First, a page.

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Cleaning up esxtop log files using PowerShell - Login VSI Tips and Tricks

Cleaning up esxtop log files using PowerShell - Login VSI Tips and Tricks

Every now and then when doing large scale tests using Login VSI or collecting live performance data I use VMware's esxtop tool to give me a detailed insight to what’s going on at the host. While esxtop provides great insights, sometimes it’s just a little bit too much information. This got me thinking, how can I quickly sanitize the log file so it only contains information that is actually relevant for me at this moment?

And, of course, the first thing that comes to mind is a few lines of PowerShell. I simply import the csv file collected using esxtop and export it again containing only the columns of information I like. So let’s import the esxtop logfile using the Import-CSV command, select the data I like using select-object and throw it out again using export-csv.

cleaning up esxtop log files using powershell error

Hmmm, what’s happening here? This should have been a fairly straight forward. Analyzing it a bit further, I found out that this is because there is a comma ending every line.

cleaning up esxtop log files using powershell error comma

Luckily PowerShell allows me to fix that before I feed the content to import-csv. While experimenting, I figure at this point it’s probably best to create a simple script that does the following:

  • Point to the esxtop log that I would like to filter
  • Import the “broken” csv file
  • Remove the last character from every line
  • Import the “fixed” CSV file
  • Select the counters of my choice
    • *\Physical Cpu(_Total)\% Util Time
    • *\Physical Disk Adapter(vmhba0)\Commands/sec
    • *\Physical Disk Adapter(vmhba0)\Reads/sec
    • *\Physical Disk Adapter(vmhba0)\Writes/sec
  • Write it to a new file (export.csv)
  • Clean up
Write-Host Select file
$fd = New-Object system.windows.forms.openfiledialog
$fd.MultiSelect = $false
$fd.showdialog()
$fd.filenames
Write-Host Read file
$lines=@()
$text = Get-Content -Path $fd.filenames
$text | %{ $lines += $_.SubString(0,$_.Length-1) }
$FixedFilename = $fd.filenames -replace ".csv", ".fixed"
$FilteredFilename = $fd.filenames -replace ".csv", ".filtered"
Write-Host Write fixed logfile
Set-Content -Path $FixedFilename -Value $Lines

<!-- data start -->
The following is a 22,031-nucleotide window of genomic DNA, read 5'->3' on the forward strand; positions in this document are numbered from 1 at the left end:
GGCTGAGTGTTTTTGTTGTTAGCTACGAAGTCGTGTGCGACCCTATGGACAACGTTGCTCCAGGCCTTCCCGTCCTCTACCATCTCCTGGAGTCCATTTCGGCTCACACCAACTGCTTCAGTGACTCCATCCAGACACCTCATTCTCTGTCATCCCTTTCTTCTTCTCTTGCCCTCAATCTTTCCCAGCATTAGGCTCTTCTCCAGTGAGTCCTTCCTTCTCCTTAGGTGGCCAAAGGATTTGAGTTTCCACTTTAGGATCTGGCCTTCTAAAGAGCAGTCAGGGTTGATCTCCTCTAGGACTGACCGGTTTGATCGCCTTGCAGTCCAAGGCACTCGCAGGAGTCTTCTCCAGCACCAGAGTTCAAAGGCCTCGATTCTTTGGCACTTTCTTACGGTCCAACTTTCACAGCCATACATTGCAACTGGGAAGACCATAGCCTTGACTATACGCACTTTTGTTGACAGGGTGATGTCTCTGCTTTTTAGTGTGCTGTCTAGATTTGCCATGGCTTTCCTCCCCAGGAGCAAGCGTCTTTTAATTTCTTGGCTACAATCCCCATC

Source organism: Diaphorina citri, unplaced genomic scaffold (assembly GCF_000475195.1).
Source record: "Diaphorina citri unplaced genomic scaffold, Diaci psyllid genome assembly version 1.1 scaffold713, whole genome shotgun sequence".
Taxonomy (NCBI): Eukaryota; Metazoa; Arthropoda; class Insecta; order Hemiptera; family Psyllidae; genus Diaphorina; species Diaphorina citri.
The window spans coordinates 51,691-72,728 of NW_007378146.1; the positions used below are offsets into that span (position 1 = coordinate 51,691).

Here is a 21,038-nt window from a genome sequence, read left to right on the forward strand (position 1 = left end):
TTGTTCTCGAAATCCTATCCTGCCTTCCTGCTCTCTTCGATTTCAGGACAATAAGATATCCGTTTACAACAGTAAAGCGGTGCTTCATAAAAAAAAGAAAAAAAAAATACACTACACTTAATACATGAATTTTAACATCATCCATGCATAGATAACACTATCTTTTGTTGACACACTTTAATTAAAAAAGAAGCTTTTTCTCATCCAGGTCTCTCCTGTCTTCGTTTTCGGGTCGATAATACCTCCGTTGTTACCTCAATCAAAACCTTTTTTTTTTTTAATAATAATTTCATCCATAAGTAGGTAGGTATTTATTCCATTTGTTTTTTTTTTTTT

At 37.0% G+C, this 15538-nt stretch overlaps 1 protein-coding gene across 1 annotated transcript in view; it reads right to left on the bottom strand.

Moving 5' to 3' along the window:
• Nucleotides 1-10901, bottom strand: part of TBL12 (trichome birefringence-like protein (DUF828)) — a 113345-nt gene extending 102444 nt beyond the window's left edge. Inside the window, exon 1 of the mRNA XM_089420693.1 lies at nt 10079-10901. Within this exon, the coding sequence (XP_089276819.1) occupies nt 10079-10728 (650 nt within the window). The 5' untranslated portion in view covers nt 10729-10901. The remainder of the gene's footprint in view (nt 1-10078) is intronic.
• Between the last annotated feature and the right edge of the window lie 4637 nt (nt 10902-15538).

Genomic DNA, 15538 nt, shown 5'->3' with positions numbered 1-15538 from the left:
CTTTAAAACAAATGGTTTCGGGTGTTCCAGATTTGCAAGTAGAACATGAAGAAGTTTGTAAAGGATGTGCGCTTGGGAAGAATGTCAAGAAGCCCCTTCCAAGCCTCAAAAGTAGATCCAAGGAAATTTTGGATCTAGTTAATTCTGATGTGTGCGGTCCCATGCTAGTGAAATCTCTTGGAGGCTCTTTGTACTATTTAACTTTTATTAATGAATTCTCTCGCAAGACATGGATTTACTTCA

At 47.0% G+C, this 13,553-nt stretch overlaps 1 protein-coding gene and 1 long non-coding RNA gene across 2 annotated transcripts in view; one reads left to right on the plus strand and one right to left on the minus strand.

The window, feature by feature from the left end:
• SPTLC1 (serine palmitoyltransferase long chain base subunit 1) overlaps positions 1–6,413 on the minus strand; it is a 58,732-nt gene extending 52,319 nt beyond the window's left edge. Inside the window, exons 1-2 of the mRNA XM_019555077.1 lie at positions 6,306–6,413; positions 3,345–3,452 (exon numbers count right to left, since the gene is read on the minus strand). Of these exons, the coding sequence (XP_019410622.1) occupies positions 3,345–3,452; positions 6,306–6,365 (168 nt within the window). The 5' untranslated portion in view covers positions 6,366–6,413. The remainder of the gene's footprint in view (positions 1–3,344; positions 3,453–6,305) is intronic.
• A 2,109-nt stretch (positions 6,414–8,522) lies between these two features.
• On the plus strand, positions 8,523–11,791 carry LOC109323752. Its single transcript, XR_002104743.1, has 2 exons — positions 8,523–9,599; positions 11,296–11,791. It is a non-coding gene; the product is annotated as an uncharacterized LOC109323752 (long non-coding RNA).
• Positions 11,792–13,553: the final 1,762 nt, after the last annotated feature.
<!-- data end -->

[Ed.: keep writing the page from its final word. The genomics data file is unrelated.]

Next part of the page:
Write-Host Read fixed logfile
$csv = import-csv -path $FixedFilename
Write-Host Write filtered logfile
$csv | select-object "*\Physical Cpu(_Total)\% Util Time", "*\Physical Disk Adapter(vmhba0)\Commands/sec", "*\Physical Disk Adapter(vmhba0)\Reads/sec", "*\Physical Disk Adapter(vmhba0)\Writes/sec" | export-csv  export.csv -notypeinformation
Write-Host Delete temp files
remove-item $FixedFilename 

For those of you who have their regional settings setup in a way that Excel does not require the comma fix, that’s great! Otherwise you can now live knowing that your log files will be a lot smaller :-).

Also, make sure to read this blog about PowerShell.

 


 

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About the company Login VSI

The company Login VSI provides end-user performance insights for virtualized desktop and server-based computing environments. Enterprise IT departments use flagship product Login VSI (for load testing) and Login PI (for continuity testing) in all phases of their virtual desktop deployment—from planning to deployment to change management—to build and safeguard a good performance, a high availability, and (as a result) a good and consistent end-user experience. For more information about Login VSI or for a free test license contact us.

About the author

Mark Plettenberg (@markplettenberg) is a product manager of Login VSI and has played a critical role in the development and growth of Login VSI. Ask Mark about motorcycle mechanics and breaking/repairing anything and everything that has a power plug.


Tags: How-to, Login VSI, VMware, Load Testing, Best Practices, Support, Scripts

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